The device is designed to alert a nearby iPhone when it has been separated from its user. For example, if someone was to place an AirTag on a car but not get in the car, then the driver of the vehicle would be alerted that there is an AirTag nearby.
After a while, the AirTag will begin to play a sound to let people nearby know its location.
‘I had seen videos of other people warning people about them and what they were basically. So that’s how I knew what they were and I did not ignore the notification,’ Madison added.
The AirTag should begin to play a sound to let people nearby know its location. However, it has been proven that the alert and sound can take hours or even days to be sent out and are even able to be turned off. The devices are also very small and can easily be hidden.
The location of the AirTag is sent to iCloud where it can be seen on a map, according to Apple’s website. Using the ‘Find My’ app, the system provides its owner with step-by-step directions to locate the tag and the missing product.
Maddison and her mother agreed that people should report the slightest unusual digital activity they notice on their phones, and to learn more about the new tracking technology as time goes on.
‘Definitely do your research and find out what these are. Have proper settings on your phone so that if you do have an Air Tag that ends up with you to make sure that your phone will detect it,’ Garson said.
The Orange County Sheriff’s Office in Florida said since the family didn’t end up physically finding the AirTag, the incident has not been identified as a crime. However, investigators have filed an incident report and have been made aware of the event.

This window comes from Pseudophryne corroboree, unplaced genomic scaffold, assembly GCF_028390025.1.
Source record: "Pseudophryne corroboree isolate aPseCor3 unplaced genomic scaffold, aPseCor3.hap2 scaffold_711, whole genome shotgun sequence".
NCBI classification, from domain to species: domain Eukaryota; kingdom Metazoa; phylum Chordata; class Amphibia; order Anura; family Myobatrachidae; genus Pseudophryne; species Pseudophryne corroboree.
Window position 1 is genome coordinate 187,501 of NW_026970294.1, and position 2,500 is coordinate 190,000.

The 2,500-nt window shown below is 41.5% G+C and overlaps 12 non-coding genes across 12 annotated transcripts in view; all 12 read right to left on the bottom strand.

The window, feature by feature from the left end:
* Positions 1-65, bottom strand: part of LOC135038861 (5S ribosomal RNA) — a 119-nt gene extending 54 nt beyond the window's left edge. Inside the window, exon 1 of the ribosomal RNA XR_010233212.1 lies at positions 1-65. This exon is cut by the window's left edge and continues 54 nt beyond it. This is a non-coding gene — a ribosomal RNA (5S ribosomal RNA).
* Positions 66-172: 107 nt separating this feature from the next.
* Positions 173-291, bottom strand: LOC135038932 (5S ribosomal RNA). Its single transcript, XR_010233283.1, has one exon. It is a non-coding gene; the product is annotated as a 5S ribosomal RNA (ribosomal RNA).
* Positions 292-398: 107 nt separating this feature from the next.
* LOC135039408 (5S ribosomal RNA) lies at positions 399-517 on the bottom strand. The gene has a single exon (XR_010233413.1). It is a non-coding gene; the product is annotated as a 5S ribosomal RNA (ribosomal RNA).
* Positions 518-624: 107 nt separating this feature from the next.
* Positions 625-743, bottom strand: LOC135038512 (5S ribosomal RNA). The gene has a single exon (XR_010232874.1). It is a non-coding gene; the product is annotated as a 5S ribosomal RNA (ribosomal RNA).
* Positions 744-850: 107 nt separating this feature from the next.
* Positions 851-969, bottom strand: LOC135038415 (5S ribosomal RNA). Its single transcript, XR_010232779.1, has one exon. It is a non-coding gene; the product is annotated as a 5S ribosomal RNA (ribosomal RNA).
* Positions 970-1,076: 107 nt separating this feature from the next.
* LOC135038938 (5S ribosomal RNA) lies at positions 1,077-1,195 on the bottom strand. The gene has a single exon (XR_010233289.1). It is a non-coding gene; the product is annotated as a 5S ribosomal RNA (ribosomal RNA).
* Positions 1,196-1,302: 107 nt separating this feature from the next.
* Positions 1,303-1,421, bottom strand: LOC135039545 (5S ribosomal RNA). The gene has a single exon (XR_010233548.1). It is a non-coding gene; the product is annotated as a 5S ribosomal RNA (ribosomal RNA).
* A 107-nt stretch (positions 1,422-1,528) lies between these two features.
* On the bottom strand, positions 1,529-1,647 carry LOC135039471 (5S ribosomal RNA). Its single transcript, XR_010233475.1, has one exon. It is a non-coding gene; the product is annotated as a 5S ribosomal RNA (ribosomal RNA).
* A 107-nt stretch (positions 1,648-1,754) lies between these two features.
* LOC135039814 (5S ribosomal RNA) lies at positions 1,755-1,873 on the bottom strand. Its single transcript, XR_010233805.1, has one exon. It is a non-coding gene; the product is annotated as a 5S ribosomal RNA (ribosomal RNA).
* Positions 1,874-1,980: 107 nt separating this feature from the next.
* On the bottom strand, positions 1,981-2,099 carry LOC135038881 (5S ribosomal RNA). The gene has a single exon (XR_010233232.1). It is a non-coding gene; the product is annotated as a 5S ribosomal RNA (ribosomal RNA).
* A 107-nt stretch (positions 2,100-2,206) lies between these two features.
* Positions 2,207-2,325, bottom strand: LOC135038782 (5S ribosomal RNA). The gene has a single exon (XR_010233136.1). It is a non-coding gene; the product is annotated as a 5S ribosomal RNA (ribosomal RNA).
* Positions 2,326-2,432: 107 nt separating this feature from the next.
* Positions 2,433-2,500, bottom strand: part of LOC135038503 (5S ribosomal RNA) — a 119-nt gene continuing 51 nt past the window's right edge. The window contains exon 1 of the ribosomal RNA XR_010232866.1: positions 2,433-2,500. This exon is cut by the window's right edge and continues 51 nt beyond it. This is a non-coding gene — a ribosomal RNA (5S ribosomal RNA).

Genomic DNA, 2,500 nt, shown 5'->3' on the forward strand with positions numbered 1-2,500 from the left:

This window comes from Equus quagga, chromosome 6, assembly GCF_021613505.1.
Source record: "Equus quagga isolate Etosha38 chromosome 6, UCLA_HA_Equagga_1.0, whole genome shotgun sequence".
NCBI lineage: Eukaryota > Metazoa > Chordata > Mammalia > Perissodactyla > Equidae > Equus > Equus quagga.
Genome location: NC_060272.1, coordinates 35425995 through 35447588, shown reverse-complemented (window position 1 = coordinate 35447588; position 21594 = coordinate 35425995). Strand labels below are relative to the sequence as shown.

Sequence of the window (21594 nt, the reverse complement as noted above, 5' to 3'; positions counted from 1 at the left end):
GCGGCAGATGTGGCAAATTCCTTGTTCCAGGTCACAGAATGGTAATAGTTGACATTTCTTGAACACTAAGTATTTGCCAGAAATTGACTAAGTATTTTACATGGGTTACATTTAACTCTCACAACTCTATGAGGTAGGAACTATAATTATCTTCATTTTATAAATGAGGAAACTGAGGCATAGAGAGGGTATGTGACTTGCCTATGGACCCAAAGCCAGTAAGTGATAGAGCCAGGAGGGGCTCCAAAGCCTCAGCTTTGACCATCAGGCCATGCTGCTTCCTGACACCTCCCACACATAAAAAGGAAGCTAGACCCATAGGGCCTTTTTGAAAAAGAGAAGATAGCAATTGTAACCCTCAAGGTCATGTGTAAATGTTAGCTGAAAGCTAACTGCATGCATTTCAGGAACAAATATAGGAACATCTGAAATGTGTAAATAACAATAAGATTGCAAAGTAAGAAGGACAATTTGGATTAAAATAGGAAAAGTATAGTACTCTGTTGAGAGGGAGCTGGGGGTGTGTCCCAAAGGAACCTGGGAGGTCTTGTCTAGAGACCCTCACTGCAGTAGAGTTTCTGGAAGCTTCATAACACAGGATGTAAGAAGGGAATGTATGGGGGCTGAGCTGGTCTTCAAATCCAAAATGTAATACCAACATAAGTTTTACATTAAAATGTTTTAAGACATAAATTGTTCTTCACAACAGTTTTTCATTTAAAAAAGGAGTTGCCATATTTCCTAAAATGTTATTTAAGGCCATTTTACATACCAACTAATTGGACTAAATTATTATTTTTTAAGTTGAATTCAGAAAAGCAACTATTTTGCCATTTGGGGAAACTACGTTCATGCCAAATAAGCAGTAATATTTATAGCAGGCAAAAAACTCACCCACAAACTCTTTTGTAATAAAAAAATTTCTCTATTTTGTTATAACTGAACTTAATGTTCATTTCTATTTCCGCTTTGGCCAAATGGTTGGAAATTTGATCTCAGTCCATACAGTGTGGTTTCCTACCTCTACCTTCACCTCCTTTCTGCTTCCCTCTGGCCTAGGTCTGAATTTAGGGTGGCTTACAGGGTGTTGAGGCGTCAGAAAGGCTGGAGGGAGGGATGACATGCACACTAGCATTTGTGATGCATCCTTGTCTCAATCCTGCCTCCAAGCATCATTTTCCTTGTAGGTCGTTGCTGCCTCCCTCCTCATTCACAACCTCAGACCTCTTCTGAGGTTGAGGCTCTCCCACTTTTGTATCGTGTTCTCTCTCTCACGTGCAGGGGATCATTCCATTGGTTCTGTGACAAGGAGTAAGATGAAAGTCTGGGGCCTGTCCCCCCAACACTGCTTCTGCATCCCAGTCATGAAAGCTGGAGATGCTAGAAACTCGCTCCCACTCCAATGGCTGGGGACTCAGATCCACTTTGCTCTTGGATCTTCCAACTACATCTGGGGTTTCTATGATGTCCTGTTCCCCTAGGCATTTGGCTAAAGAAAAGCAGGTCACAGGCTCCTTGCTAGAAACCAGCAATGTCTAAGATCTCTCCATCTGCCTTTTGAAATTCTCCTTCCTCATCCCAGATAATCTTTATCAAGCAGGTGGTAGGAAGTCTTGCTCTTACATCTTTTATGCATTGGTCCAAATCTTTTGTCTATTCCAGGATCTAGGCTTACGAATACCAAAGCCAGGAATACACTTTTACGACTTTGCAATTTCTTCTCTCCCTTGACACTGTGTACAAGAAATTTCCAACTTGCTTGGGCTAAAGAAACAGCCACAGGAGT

Apple has released an Android friendly app called tracker detect to allow Android users to be alerted of an AirTag moving with them.
Due to growing concerns on the device’s misuse, some privacy groups have called for the gadgets to be stripped from store shelves.
‘Some people who have ill will towards others are using it to potentially stalk people, follow people, tag vehicles, high luxury vehicles, that they might want to come back and steal,’ said David Benson, a security consultant in the area. ‘Even if it’s not at epidemic proportions, it’s happening enough where it’s concerning.’
If a person find themselves being tracked after finding an AirTag, then the best outcome is to go to a public location and to inform local authorities rather than to go home or hotel, Benson added.
People are calling for Apple to discontinue their AirTag tracking devices as women are increasingly reporting finding the devices has been tracking them to their homes
In January, a young mother in Texas said she found an AirTag taped inside her duffel bag as she traveled from Texas to Maine.
‘I think they definitely would have hurt me. I don’t think you do that for no reason,’ she told Inside Edition at the time. ‘It took almost 14 hours to let me know this was happening,’ she said.
Hundreds of other women have posted videos on TikTok to share their stories of how they found mysterious AirTags attached to their items and tracking their location since the tracking device was released by Apple in April.
Each AirTag has a serial number physically written on it and connected by Bluetooth. If law-enforcement produces a court order, Apple could reveal the identity of the iPhone the AirTag is registered to.
Law enforcement officers are advising women to go to the police department immediately after getting an unwarranted AirTag notification or finding the device. If possible they advise to avoid returning home, however most women seem to learn about the tracking devices after going home.
Most women have found AirTags hidden in or on their cars but sometimes they have even been located in personal belongings such as duffel bags and coats. The small tracking devices cost $30 and can easily be hidden in very inconspicuous places